Tobacco and Free Speech
Massachusetts already has an admirable record of curbing tobacco use. Per-capita consumption of cigarettes among Bay Staters has fallen by 34 percent over the past decade, three times the national rate.
A sharp increase in the state tax on tobacco products and an aggressive antismoking campaign have helped accomplish this. But Massachusetts wants to do more - specifically, it wants to ban tobacco advertising anywhere within 1,000 feet of a school or public playground.
That would effectively shut down such advertising on billboards or storefronts in about 90 percent of the state's populated areas. The legislature has approved the ban, but the US Supreme Court will have the final say about whether it should be enforced (see story, page 1).
The court's essential question is whether the state's interest in shielding children from tobacco advertising outweighs the right of cigarette companies to promote a legal product. In a long line of past cases, the court has moved toward greater First Amendment protection of so-called "commercial speech." It has, for example, backed lawyers' rights to advertise their services, homeowners' rights to post "for sale" signs (even if they were perceived to encourage "white flight"), and the right of liquor stores to advertise their prices.
Massachusetts, however, is invoking a strong public interest - keeping away from children the alluring images of smoking portrayed in ads. Few would dispute the public-health rationale for trying to prevent another generation of citizens from becoming tobacco users.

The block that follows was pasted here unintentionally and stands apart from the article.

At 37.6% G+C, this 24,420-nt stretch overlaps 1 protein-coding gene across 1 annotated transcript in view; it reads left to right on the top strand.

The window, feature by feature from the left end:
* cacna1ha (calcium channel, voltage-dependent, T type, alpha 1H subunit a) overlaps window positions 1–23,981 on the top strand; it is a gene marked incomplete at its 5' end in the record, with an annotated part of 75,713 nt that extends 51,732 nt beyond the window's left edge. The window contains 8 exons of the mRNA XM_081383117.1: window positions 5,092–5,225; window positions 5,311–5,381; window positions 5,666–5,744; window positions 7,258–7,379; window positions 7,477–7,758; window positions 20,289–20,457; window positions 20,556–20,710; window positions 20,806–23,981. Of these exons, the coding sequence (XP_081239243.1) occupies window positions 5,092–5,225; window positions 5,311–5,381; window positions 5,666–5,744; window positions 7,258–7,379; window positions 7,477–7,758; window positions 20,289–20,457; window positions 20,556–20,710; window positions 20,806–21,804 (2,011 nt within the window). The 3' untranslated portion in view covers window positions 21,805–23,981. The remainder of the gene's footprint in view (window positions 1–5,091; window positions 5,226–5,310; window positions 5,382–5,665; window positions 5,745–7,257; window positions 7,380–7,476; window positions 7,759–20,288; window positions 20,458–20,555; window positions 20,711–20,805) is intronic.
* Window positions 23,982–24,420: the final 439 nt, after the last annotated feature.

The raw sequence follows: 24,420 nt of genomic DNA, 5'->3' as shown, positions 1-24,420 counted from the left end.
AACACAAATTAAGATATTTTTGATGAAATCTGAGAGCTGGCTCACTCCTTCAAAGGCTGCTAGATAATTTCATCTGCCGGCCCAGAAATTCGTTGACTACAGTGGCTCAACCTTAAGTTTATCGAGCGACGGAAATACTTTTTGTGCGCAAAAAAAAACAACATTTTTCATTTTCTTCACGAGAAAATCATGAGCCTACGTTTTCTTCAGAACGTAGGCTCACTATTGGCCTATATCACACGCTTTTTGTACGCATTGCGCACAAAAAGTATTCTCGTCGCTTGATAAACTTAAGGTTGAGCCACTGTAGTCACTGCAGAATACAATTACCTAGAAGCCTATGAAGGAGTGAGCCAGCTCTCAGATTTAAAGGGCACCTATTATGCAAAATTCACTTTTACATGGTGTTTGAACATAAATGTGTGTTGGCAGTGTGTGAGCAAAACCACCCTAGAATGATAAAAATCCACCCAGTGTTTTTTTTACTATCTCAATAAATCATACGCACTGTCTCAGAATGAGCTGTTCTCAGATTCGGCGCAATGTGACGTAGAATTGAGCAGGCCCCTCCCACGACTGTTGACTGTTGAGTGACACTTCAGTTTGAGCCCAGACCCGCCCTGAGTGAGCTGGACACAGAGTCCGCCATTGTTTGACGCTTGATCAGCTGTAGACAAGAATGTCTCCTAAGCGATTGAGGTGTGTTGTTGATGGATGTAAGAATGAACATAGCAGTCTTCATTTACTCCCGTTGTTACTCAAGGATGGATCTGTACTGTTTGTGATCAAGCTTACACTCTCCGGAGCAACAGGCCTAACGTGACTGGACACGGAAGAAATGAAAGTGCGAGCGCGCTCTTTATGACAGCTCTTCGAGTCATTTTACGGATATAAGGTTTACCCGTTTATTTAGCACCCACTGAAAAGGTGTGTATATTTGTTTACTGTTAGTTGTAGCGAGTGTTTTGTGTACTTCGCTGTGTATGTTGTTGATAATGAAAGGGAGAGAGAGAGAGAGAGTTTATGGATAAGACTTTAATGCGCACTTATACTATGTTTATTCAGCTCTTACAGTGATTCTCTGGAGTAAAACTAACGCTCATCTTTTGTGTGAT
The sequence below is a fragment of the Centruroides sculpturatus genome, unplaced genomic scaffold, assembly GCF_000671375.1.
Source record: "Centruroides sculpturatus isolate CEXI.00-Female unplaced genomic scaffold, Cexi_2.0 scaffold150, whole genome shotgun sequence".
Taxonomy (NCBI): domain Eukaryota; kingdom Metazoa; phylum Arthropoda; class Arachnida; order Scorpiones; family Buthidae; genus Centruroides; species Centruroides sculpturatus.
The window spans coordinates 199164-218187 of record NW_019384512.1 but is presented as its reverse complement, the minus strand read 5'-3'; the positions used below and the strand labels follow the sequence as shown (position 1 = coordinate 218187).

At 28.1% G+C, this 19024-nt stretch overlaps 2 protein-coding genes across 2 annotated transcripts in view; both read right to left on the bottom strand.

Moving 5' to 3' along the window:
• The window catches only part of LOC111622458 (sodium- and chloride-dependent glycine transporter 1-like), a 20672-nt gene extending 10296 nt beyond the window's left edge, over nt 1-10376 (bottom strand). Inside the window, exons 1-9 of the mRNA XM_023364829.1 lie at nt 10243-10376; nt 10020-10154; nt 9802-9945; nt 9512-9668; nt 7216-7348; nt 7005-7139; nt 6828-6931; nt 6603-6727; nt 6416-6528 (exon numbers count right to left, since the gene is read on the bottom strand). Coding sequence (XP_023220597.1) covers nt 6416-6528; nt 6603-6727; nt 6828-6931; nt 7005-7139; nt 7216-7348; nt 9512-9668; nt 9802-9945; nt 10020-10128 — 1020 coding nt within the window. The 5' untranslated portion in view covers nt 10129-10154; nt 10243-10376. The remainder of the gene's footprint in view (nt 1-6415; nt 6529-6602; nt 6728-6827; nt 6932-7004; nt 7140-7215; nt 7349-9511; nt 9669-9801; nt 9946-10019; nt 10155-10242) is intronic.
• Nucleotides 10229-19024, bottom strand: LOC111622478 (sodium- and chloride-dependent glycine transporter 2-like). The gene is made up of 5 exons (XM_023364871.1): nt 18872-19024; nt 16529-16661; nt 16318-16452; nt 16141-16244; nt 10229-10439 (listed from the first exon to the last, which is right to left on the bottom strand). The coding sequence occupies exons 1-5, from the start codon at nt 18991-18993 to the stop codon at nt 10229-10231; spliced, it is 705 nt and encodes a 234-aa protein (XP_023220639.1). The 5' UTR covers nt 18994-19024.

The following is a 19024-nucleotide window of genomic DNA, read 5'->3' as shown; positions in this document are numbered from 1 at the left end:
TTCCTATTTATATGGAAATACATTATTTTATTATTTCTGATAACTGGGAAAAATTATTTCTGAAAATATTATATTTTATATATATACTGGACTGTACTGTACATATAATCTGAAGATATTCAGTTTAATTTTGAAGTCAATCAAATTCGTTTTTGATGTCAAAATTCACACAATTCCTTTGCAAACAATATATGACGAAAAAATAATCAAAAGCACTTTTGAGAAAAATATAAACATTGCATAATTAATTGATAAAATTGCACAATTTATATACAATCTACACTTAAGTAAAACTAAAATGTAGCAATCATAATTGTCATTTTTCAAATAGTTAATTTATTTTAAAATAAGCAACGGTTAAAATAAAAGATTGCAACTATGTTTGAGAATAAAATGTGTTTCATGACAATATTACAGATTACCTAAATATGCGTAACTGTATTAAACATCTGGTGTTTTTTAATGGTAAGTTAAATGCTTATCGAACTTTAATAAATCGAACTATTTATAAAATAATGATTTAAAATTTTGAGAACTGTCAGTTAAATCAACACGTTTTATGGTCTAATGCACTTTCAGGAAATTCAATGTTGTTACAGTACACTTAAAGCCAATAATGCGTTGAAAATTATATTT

The court has to decide whether the state's broad ban on advertising is tailored tightly enough to the goal of protecting children - or whether it reaches too far. Those opposed to the ban argue that it would stifle the speech rights of businesses and allow government to paternalistically censor messages it considers "harmful."
That argument could weigh heavily with a court bent on refining its decisions in this First Amendment area. But even a ruling against Massachusetts should have little impact on the antismoking trend the state has done so much to encourage. Tobacco is clearly failing in the marketplace of products and ideas.
(c) Copyright 2001. The Christian Science Monitor